Localization has become a more robust and well-delimited industry over the last decade, but we must not forget that it is still relatively new, with most specialized companies and positions established during and after the 1990s.
I talked with Konstantin Dranch, a localization expert with a background in journalism, market research and technology and he shared his views on the industry. He has worked in localization for several years and has seen how the industry has changed over time.
Of course, localization existed before, but what it really encompassed was a little fuzzier, less transparent and more industry-dependent (i.e. financial, life sciences, marketing, etc.). Luckily, today the industry is significantly more robust and there is a lot more information and organization.
Like many in the industry, Dranch found his way to localization by accident when a friend asked him for help organizing a localization conference, he said that he “enjoyed the energy very much. Then I applied my skills from journalism to language.” When he first entered the industry, he felt that it wasn’t very transparent.
It also seemed to him that it was quite “insular and more elitist” than it is now. As mentioned earlier, lines were often drawn on an industry basis. As Dranch explained, “People were extremely proud of working on some bank or corporate documentation. Today, it’s much more about localization and there is much more information, the industry is more open and egalitarian.”
This is surely one of the aspects we love about the current state of the industry: Localization-specific skills are more transferable from one industry to another and there is more room for everyone to grow. Localization today is an established industry by its own right, which has created a community and given way to industry-specific research and information. Dranch believes “everything is more open” in today’s localization industry and that “you only need an interesting message and charisma.” I can agree with that!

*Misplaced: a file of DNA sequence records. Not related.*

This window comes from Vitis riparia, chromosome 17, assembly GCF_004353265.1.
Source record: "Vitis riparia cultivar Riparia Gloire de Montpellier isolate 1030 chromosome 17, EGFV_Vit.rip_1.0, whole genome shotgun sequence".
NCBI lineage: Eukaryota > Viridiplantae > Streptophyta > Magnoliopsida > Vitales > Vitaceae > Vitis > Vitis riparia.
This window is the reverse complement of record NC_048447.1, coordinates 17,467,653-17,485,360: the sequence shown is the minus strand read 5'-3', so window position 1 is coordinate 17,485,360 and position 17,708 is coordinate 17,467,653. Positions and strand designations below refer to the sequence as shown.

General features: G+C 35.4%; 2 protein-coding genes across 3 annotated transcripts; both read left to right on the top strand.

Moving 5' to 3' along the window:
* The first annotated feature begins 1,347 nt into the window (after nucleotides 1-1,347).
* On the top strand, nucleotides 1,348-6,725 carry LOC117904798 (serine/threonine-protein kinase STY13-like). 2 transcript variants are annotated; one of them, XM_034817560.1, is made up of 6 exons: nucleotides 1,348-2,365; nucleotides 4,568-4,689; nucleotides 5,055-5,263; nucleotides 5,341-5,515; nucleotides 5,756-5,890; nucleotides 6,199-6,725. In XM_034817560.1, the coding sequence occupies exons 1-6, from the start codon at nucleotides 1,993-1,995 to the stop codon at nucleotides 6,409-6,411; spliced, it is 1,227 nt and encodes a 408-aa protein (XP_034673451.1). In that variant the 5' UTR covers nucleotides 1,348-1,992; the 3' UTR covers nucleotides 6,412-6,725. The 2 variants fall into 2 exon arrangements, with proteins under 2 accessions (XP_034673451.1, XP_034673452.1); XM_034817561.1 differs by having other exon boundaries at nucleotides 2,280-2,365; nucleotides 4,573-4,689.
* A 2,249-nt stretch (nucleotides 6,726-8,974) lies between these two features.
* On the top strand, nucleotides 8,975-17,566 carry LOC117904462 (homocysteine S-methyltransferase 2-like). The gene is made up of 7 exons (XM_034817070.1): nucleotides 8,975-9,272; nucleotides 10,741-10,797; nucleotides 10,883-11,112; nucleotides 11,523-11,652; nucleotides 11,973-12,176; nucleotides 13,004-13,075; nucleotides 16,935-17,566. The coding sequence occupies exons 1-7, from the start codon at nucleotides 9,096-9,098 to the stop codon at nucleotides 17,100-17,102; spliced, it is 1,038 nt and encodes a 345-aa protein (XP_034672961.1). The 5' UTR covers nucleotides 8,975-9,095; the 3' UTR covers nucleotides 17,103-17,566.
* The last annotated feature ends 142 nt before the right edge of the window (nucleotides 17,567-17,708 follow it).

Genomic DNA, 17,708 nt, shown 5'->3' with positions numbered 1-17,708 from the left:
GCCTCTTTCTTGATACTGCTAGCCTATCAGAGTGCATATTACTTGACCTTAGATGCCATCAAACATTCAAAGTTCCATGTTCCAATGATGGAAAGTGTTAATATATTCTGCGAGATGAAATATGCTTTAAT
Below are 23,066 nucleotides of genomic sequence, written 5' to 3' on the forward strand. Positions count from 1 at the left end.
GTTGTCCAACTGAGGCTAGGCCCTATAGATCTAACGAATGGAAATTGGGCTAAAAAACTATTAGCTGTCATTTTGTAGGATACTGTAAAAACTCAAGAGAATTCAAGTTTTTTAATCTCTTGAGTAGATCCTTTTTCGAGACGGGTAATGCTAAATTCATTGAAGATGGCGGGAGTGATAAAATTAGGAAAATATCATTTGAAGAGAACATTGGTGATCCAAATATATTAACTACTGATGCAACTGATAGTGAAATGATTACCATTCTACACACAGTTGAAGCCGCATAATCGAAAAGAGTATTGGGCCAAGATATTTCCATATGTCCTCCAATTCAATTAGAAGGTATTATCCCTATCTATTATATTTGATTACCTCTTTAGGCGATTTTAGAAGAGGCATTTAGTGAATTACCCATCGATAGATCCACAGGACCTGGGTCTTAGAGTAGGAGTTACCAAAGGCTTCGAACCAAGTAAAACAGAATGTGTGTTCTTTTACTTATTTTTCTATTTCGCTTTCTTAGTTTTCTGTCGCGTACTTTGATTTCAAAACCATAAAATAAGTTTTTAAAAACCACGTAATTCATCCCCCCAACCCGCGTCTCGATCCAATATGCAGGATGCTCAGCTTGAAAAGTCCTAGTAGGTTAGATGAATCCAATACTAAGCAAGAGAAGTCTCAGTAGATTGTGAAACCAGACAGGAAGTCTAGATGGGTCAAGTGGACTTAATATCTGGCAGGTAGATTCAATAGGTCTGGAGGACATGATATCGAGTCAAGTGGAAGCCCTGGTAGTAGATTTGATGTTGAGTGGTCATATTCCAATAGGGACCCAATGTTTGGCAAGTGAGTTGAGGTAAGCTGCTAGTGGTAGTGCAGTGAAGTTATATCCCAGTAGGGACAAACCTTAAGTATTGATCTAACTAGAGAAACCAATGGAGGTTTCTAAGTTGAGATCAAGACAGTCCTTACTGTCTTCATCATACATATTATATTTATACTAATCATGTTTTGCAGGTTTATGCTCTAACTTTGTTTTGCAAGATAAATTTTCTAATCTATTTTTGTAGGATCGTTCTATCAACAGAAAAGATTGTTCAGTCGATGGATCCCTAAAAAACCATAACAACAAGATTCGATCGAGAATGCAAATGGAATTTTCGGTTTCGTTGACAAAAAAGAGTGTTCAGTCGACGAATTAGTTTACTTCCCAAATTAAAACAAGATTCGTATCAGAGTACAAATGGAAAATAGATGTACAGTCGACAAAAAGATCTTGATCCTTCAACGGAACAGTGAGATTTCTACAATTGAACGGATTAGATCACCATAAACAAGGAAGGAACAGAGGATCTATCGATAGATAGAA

According to Dranch, localization is a more mature and established industry now, the industry is growing and there is room for innovation. When asked about the future of the industry, he highlighted the fact that more tech-focused companies are “springing up” and that “energetic people are looking for the next big thing. Maybe NLP, which is what you call computational linguistics these days”.
When I talk to other localization professionals, one of the aspects that usually comes up is the dynamic and versatile nature of the industry, which is often one of the things everyone agrees that they like the most. These are, without a doubt, exciting times to be in localization. Although it is a well-established industry with a relatively universal skill set, it still has an enormous potential for innovation and creativity, especially in more technical domains.
Interviewee: Konstantin Dranch